Haringey’s leader says the council has made a “good start” on delivering the Labour Group’s ambitious manifesto pledges – including a bid to build 1,000 council-owned homes.

Cllr Joseph Ejiofor admitted it had been a challenging 12 months since he was elected as council leader in May last year but said his administration had already fully delivered three manifesto pledges and made a start on 50 more.

Cllr Ejiofor’s leadership signalled a change of direction for the council after key figures from the previous Labour administration were ousted in the run-up to the 2018 local elections.

It came as part of a wave of protest against multi-billion pound regeneration scheme the Haringey Development Vehicle (HDV), which opponents feared would push poorer residents out of the borough.

The HDV was scrapped shortly after the start of Cllr Ejiofor’s administration, which was elected on a pledge to provide more affordable homes.

Cllr Ejiofor said: “I think we have made a good start. I think there were 60-odd proposals we were going to deliver in the manifesto; we have done three and started 50, so I think that’s a good start.

“The big thing is always going to be around housing. We are focusing on delivering social housing, as well as other forms of affordable housing.

“As a council, this is the thing that we felt was most important – 1,000 additional council homes.

“It is a challenging target, but it is something we believe we can deliver.

“We need to use all the different levers available to us to deliver these homes. We are not able to build them all ourselves – we don’t employ any brickies or architects. This is a capacity we are building and developing.

“This summer we will be putting a shovel in the ground on the first homes built directly by the council, down in Seven Sisters ward.

“We have had to use other routes available to us by buying housing that would have otherwise been affordable and turning it into social homes.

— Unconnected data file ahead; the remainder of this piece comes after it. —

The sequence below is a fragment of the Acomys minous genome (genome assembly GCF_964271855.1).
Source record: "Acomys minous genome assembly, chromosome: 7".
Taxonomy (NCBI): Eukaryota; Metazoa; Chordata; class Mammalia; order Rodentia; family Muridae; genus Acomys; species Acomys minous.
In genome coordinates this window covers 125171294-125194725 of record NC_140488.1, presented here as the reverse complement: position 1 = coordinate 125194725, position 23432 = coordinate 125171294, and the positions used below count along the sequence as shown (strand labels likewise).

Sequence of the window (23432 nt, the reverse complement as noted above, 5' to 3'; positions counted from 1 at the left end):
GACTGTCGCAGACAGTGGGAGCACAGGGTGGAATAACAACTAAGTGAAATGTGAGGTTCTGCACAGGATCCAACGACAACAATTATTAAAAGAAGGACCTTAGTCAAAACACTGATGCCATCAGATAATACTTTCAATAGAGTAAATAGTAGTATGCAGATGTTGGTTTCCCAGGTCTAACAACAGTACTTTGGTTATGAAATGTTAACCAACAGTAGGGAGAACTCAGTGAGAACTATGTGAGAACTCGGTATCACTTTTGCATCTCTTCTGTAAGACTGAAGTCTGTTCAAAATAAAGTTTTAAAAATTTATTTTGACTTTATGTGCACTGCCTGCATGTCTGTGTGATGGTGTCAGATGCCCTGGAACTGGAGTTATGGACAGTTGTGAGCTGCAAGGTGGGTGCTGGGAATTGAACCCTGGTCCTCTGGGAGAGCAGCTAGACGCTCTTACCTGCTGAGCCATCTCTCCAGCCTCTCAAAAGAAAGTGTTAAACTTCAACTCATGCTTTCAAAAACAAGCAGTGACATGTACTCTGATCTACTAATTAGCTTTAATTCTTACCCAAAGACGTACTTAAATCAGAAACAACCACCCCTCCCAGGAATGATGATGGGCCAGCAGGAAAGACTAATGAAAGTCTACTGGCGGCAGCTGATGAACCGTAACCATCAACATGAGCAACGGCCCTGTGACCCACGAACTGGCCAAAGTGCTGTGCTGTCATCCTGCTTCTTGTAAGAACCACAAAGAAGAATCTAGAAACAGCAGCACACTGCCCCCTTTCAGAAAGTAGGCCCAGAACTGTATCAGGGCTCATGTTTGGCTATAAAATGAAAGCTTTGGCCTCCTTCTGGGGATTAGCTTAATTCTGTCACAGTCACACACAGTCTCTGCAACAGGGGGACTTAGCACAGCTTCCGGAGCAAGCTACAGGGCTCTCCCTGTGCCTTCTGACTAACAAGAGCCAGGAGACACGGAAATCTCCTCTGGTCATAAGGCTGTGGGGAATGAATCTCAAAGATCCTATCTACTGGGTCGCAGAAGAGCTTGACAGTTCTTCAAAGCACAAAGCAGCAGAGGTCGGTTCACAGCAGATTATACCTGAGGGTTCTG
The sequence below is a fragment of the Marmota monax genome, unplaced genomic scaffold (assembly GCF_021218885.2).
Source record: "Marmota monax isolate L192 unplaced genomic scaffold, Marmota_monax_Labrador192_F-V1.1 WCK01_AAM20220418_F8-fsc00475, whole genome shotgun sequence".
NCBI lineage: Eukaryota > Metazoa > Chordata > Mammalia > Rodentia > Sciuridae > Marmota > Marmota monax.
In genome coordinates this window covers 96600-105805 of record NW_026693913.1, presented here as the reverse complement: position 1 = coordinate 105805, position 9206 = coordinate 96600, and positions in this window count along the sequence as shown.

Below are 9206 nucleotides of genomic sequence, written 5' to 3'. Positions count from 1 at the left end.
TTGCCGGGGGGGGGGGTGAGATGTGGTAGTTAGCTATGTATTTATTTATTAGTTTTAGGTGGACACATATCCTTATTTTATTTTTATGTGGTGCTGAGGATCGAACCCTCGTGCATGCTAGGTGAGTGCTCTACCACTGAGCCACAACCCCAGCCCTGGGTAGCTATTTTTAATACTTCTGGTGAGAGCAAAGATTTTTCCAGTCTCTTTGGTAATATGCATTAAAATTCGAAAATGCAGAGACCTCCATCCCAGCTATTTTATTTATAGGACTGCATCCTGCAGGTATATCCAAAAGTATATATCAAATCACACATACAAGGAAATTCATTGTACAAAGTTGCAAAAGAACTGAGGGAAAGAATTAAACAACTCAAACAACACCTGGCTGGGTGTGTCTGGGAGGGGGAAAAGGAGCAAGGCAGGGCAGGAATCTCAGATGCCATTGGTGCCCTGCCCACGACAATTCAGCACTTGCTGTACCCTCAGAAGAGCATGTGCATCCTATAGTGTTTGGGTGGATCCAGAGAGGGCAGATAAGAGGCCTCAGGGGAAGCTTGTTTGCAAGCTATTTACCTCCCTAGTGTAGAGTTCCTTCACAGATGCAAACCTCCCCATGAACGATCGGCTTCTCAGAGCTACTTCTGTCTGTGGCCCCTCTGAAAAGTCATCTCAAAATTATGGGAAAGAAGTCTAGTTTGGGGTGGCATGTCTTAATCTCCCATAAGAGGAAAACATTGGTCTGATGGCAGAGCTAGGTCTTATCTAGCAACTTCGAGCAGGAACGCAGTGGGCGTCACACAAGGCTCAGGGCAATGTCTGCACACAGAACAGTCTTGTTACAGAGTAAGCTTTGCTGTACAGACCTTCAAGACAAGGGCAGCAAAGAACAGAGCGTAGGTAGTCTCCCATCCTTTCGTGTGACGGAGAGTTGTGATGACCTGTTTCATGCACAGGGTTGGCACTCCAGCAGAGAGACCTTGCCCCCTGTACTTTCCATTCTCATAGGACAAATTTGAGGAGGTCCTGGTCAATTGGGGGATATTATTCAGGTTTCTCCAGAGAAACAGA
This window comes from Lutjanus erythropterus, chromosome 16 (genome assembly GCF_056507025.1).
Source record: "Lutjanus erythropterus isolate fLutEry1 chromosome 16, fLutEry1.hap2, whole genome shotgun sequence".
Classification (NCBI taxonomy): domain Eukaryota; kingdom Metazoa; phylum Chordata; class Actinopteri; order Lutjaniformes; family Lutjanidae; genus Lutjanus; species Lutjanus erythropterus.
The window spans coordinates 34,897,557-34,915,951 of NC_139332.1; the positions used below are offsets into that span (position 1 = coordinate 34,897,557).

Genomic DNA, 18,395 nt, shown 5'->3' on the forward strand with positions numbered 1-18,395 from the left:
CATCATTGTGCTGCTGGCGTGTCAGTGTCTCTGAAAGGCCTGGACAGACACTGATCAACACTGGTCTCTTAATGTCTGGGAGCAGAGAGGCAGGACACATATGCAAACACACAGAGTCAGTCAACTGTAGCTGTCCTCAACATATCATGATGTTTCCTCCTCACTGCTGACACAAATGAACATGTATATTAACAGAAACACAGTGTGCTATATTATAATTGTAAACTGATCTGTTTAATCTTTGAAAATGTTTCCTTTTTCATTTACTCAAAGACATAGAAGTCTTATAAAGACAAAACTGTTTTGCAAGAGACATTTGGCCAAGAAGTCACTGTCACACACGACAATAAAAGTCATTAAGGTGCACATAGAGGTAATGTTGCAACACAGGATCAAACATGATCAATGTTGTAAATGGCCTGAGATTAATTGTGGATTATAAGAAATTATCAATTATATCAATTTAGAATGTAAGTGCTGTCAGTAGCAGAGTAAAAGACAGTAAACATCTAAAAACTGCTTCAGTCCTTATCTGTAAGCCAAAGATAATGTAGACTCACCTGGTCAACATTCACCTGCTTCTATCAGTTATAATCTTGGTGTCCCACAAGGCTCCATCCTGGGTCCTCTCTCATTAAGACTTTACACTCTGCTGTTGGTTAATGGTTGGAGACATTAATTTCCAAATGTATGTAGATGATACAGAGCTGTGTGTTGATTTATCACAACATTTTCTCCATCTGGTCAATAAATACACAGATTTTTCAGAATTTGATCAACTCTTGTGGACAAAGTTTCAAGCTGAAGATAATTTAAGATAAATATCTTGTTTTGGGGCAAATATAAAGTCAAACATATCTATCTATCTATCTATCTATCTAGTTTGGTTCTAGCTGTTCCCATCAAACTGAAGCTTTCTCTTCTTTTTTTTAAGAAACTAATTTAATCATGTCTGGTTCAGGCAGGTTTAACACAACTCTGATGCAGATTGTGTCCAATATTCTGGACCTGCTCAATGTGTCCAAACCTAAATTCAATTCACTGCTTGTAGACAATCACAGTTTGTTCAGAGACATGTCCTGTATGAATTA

“There are a couple of other, standalone developments that have become council homes. I think we have 227 in the pipeline towards our 1,000.”

The new leader has also been focused on providing more support for financially vulnerable residents, tackling crime and ensuring more wealth stays in the local economy.

Cllr Ejiofor said one of the biggest achievements of the past year was the extension of support for people who struggle to pay council tax – the council tax reduction scheme – to 100 per cent for some of the poorest families in the borough.

He said: “It was an early decision – we’d decided, we are definitely going to do this, we have found the money to make this real.

“The changes we have made, taking 600 or so families out of council tax altogether, increasing the opportunity for other families to get a greater reduction in their council tax, are really important for a number of the poorer families in Haringey.”

Serious youth violence – defined by the Metropolitan Police as “any offence of most serious violence or weapon-enabled crime where the victim is aged one to 19” – is a major problem in Haringey.

There were 346 victims of serious youth violence in the borough during the 12 months to January 2019 – meaning one in every 99 young people aged between 10 and 19 was a victim.

The borough has adopted a “public health approach” to the problem – a long-term plan that aims to tackle the root causes of crime.

But Cllr Ejiofor said his administration had also taken immediate action to improve youth services and stop people getting caught up in crime.

He said: “One of the first things we did is to put an extra quarter of a million pounds into youth services.

“We have managed to lever in £1.5 million on top of that investment (from the Mayor of London’s Young Londoners’ Fund).

“That will help with some of the outreach work we’re doing and create services for young people, which will hopefully keep them away from gang violence.”

Another key ambition of the borough’s Labour administration is to boost the local economy by adopting the ‘Preston model’ of running public services.

Named after the Lancashire town where the approach was pioneered in the UK, the Preston model involves spending more money on local businesses so wealth stays in the community.

It was credited with helping Preston achieve “most improved city” status in a recent study.

Cllr Ejiofor said: “Another thing we are looking at is how we make our communities wealthier. That is about ensuing as much council public spend that we get rattles round our local economy.

“That is part of our community wealth-building agenda – it is about ensuring that if a public sector entity spends some money, it doesn’t just bounce off the high road.